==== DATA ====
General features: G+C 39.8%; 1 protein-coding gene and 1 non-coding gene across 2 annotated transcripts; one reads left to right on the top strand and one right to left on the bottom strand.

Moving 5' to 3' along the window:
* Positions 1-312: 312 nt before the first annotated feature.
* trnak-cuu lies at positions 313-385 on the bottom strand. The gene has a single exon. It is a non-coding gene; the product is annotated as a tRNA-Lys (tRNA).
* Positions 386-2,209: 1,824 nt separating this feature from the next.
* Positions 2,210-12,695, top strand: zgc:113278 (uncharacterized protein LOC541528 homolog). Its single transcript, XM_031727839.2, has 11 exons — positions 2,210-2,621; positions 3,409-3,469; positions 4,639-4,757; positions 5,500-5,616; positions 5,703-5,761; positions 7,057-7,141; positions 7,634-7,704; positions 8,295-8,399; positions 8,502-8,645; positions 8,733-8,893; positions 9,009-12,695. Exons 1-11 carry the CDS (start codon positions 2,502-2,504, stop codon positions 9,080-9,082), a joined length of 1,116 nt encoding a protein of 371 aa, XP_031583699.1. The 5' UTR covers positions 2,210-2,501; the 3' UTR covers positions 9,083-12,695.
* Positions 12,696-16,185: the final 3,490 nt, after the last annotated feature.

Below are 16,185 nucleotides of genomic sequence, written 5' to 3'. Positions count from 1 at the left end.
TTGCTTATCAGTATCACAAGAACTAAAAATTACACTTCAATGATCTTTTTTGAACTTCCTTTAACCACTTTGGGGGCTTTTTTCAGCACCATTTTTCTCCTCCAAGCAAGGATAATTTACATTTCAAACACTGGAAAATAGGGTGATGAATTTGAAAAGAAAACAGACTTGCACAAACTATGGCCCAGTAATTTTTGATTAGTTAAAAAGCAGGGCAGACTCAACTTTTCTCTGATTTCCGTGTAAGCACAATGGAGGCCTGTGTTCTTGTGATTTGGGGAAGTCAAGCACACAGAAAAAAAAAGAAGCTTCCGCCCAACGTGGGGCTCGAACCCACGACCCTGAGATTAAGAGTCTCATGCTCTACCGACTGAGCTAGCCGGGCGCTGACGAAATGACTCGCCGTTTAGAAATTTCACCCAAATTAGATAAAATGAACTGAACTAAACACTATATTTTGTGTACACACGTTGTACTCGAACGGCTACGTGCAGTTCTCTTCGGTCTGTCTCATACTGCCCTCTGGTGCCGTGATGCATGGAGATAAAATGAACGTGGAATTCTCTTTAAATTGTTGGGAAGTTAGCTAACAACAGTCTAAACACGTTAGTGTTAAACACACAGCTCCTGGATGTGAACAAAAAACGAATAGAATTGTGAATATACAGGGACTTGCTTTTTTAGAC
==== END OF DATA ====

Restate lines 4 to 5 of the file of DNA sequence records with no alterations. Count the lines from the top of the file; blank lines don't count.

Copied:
* trnak-cuu lies at positions 313-385 on the bottom strand. The gene has a single exon. It is a non-coding gene; the product is annotated as a tRNA-Lys (tRNA).
* Positions 386-2,209: 1,824 nt separating this feature from the next.